Republican lawmakers in Tennessee are pushing for a new law that would protect drivers who injure protesters who block traffic from being sued.
The Tennessee bill, SB944, would shield a driver from civil liability as long as the driver exercised “due care.” The language of the proposal does not define what “due care” means but notes drivers could still be found liable if the “actions leading to the injury were willful or wanton.”
Similar legislation has been proposed in other places with Republican-led statehouses, including Indiana, Iowa, Minnesota and North Dakota ― where a bill nearly identical to Tennessee’s failed Monday.
The bills generally criminalize or otherwise lessen protections for protesters exercising First Amendment rights.
State Sen. Bill Ketron (R-Murfreesboro), who introduced the bill in Tennessee, did not answer a request for comment Monday; his office stated that the senator was not responding to any inquiries from outside his district.
But in a statement to local WTCV News Channel 9, Ketron said the bill was in the interest of public safety.
“We believe that citizens have the right to protest. There is a procedure for peaceful protests, and the purpose of that process is to protect the safety of our citizens,” Ketron said. “Protesters have no right to be in the middle of the road or our highways for their own safety and the safety of the traveling public.”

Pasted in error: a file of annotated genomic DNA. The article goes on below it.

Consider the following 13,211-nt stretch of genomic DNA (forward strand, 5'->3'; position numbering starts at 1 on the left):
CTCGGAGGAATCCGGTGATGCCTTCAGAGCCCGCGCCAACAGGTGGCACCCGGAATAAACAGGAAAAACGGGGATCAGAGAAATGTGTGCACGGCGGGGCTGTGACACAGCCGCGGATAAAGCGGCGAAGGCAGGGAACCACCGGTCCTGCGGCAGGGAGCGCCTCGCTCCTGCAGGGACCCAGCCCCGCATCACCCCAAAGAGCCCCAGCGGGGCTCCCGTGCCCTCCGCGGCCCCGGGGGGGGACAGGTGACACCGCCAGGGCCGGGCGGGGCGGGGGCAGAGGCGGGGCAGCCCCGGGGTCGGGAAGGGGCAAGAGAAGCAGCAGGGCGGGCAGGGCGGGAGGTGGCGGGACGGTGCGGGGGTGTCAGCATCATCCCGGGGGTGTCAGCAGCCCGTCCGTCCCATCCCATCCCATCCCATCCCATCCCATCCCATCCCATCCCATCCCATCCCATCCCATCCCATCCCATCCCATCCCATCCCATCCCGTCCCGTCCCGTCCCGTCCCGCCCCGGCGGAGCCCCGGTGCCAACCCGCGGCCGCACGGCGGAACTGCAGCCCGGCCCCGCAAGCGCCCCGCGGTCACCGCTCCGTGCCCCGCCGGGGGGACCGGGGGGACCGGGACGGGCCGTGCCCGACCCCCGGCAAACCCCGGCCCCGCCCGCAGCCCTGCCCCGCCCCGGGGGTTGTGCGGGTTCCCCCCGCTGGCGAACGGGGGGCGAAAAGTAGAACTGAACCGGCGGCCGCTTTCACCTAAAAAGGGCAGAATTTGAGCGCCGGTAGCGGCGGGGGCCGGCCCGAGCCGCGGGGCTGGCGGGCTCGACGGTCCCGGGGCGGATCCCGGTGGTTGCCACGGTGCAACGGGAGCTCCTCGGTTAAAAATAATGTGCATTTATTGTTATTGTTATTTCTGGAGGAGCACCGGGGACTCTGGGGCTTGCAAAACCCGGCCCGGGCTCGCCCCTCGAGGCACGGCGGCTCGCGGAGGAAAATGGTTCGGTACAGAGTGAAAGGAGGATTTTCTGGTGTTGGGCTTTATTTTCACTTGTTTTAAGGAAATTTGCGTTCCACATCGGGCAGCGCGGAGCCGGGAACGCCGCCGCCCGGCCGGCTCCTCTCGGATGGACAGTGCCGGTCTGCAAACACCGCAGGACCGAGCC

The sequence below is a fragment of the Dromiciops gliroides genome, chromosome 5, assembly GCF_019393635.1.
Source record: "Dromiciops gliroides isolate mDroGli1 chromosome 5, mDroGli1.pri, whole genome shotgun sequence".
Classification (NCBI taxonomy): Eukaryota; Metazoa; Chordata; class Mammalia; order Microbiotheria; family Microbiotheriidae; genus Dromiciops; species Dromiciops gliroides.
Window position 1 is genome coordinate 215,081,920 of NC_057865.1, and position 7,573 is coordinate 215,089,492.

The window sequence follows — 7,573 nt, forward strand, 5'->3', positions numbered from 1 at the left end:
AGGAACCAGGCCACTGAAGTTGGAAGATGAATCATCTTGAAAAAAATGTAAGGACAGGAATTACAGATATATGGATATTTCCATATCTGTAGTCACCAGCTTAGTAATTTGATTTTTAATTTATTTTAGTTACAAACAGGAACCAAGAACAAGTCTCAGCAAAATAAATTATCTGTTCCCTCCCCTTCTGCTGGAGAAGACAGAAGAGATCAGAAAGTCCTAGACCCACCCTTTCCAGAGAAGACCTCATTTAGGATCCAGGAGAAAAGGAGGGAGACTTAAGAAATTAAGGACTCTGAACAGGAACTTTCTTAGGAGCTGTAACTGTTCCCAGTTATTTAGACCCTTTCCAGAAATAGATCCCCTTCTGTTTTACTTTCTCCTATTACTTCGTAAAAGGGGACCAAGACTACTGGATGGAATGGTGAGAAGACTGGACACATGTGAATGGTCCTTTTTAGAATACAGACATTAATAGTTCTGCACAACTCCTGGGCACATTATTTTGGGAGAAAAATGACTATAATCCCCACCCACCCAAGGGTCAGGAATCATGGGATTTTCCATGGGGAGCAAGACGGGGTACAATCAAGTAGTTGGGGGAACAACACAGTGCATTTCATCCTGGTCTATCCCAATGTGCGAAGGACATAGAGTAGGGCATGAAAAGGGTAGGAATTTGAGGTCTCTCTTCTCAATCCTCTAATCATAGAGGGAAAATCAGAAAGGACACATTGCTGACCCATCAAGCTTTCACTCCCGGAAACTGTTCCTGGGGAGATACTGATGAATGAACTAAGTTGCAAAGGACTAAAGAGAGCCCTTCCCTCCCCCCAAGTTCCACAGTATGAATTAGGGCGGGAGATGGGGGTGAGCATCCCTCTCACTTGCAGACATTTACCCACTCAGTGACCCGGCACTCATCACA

The bill’s co-sponsor, Rep. Matthew Hill (R-Jonesborough), also did not respond to requests for comment.
In a statement to local news channels, Hill insisted, “We are not endorsing anyone running over a person with a car, whether it is protesters or anyone else. If someone intentionally harms a person, they are going to be charged with a crime, period.”
“I don’t understand how this adds to anything other than to discourage people from coming out and exercising their First Amendment right.”
Hill sought to make a distinction between what he called peaceful protesters and “lawless rioters.”
“This is a public safety bill that is meant to protect everyone’s right to peacefully protest, and I look forward to seeing this common-sense legislation passed into law,” Hill said.
Michelle Johnson, executive director of the nonprofit Tennessee Justice Center, which is a public policy advocacy group for low-income residents, called the bill “mean-spirited” and a waste of political resources.
“I don’t understand how this adds to anything other than to discourage people from coming out and exercising their First Amendment right,” Johnson said. “[Lawmakers] are trying to play silly political games while rural Tennesseans have real issues. They need to govern.”
Johnson said communities must balance the First Amendment with society’s ability to function together but rebuked Ketron’s argument that his bill promotes public safety.
“The police have the power to protect the roadways and the safety if they need to do that,” she said.
Protests that block highways and roadways have been a source of escalating tension between motorists who wish to move about without hassle and citizens exercising their right to free speech.
The driver in the January incident in Nashville told police that protesters surrounded his car and began beating on his windows and that he was trying to get away when several jumped on the hood of his car.
Witnesses, including members of the rally’s safety team who were wearing high-visibility vests, said the driver never slowed down as he approached them while they helped others cross the street.
The Nashville driver was not charged.